EyePoint reports midstage trial fail for Duravyu, raising serious questions about the prospect

Targeting a major pharmaceutical market in retinal diseases, EyePoint Pharmaceuticals has revealed that its lead drug candidate failed to meet its endpoint in a phase 2 trial.

In the PAVIA study in patients with non-proliferative diabetic retinopathy (NPDR), EyePoint's Duravyu failed to sufficiently improve patient scores on the Diabetic Retinopathy Severity Scale (DRSS). With this, the drug fell short of the trial's pre-specified primary endpoint, EyePoint said in a release.

Trial investigators were looking for patients to experience at least a two-point improvement on the DRSS scale nine months after a single injection with Duravyu, also known as EYP-1901. 

Only 5% of patients in the 3-mg treatment arm—and none in the 2-mg arm—achieved the two-step DRSS improvement or greater, EyePoint said. That's compared with 5% in the control arm.

The company noted that at least 80% of patients in each treatment arm "demonstrated stable or improved disease" after nine months. Seventy percent of patients in the control group experienced the same.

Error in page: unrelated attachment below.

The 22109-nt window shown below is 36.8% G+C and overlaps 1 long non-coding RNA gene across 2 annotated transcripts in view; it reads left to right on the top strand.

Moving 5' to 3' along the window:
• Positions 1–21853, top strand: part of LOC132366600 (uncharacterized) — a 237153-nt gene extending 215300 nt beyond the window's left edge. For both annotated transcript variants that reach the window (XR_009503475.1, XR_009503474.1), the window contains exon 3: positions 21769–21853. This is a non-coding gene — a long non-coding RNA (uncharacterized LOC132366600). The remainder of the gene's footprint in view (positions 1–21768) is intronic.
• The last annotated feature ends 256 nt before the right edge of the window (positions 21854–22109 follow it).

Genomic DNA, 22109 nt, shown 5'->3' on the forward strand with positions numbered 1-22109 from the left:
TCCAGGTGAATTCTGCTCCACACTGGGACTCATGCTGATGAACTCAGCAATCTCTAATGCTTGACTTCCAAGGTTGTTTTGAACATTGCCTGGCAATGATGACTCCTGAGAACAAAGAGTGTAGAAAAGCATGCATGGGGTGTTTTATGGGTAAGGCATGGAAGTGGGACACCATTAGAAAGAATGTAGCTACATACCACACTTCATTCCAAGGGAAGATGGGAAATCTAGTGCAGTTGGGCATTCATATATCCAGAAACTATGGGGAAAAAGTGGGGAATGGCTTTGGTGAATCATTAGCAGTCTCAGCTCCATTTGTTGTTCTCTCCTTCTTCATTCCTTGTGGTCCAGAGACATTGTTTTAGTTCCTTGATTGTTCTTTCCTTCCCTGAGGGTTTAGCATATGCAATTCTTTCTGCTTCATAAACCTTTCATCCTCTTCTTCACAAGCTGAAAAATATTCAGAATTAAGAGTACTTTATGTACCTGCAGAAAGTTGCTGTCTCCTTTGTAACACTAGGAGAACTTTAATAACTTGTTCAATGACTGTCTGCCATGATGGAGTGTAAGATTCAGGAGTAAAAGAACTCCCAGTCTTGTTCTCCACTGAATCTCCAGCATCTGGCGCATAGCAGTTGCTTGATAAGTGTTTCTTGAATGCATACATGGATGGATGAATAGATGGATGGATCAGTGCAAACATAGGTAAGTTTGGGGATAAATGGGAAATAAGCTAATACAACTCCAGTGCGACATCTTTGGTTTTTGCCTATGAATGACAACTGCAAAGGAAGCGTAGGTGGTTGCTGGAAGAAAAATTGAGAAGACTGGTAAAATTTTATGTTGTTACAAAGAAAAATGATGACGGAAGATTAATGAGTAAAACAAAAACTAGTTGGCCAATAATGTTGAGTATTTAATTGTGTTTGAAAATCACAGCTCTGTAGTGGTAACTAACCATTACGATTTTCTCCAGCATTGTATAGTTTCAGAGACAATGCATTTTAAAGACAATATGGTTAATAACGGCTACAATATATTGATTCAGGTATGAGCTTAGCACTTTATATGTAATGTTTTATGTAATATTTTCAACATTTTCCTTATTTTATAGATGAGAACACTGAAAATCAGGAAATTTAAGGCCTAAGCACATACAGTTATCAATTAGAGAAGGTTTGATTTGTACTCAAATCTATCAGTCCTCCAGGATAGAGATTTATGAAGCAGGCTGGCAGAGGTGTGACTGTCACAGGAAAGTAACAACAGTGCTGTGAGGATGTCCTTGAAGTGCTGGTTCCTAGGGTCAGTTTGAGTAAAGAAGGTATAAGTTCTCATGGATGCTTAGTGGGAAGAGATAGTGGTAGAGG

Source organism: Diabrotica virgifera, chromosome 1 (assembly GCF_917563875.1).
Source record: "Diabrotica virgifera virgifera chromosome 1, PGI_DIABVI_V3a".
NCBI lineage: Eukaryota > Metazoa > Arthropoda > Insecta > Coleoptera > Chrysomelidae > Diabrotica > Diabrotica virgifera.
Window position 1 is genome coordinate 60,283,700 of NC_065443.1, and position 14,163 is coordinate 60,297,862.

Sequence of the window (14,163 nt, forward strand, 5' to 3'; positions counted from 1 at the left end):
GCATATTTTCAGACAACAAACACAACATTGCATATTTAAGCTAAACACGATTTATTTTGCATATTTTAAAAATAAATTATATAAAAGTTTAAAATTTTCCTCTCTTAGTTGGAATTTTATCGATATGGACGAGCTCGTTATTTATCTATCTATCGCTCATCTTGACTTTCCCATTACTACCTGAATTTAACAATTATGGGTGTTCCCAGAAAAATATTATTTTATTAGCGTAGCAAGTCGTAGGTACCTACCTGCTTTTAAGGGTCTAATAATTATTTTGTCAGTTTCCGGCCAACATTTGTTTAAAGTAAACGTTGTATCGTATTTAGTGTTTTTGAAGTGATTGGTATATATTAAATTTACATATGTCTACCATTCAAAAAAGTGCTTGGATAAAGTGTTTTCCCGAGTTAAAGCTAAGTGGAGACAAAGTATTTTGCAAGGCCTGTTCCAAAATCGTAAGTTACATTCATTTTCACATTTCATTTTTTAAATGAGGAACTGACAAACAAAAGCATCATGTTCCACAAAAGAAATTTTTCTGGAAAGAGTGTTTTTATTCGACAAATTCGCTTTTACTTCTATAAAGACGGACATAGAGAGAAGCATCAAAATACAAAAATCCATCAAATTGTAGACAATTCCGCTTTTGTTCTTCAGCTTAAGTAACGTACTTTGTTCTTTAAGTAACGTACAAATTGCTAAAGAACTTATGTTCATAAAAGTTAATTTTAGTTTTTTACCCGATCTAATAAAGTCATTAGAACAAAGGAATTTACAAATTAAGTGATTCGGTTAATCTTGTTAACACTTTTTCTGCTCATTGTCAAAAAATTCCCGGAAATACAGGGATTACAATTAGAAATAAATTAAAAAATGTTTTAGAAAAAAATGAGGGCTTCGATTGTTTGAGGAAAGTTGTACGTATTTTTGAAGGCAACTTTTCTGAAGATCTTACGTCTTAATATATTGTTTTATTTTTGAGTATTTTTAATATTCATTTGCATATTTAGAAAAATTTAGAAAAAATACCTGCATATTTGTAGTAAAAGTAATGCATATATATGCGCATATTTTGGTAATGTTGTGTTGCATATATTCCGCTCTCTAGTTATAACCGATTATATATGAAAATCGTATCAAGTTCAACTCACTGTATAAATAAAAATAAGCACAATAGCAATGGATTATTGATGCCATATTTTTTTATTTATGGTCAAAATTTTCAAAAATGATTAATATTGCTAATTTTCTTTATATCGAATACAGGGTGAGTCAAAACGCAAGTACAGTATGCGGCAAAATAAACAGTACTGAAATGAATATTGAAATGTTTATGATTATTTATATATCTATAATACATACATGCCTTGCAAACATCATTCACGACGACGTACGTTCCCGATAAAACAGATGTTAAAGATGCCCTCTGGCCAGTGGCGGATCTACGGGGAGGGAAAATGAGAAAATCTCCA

While the company touted the prospect's "biologic effect" and "favorable safety and tolerability profile," investors sold the company's stock off by about 35% Monday morning.

EyePoint said it will update on its plans for Duravyu in NPDR after reviewing 12-month data.

In a research note, Mizuho analyst Graig Suvannavejh, Ph.D., said the negative trial result "is a significant disappointment" for the company. Based on the result, the analyst said he expects "questions to rise to the surface regarding Duravyu's potential utility" in diabetic macular edema and wet age-related macular degeneration, two diseases the company is targeting with its treatment prospect.

The NPDR market for the drug could be worth about $250 million, Suvannavejh wrote, while the wet AMD field presents a much larger opportunity worth $1.5 billion.

Duravyu is an intravitreal, sustained-release insert that delivers vorolanib, a tyrosine kinase inhibitor that EyePoint licensed from Equinox Science in February 2020. 

In China, EyePoint partner Betta Pharmaceuticals has won regulatory approval for vorolanib tablets to treat certain patients with renal cell carcinoma when used in combination with everolimus.

In addition, regulators in the country have approved a separate EyePoint implant containing the corticosteroid fluocinolone acetonide. EyePoint has since sold the China-approved Yutiq product to Alimera Sciences in a deal worth $82.5 million plus royalties.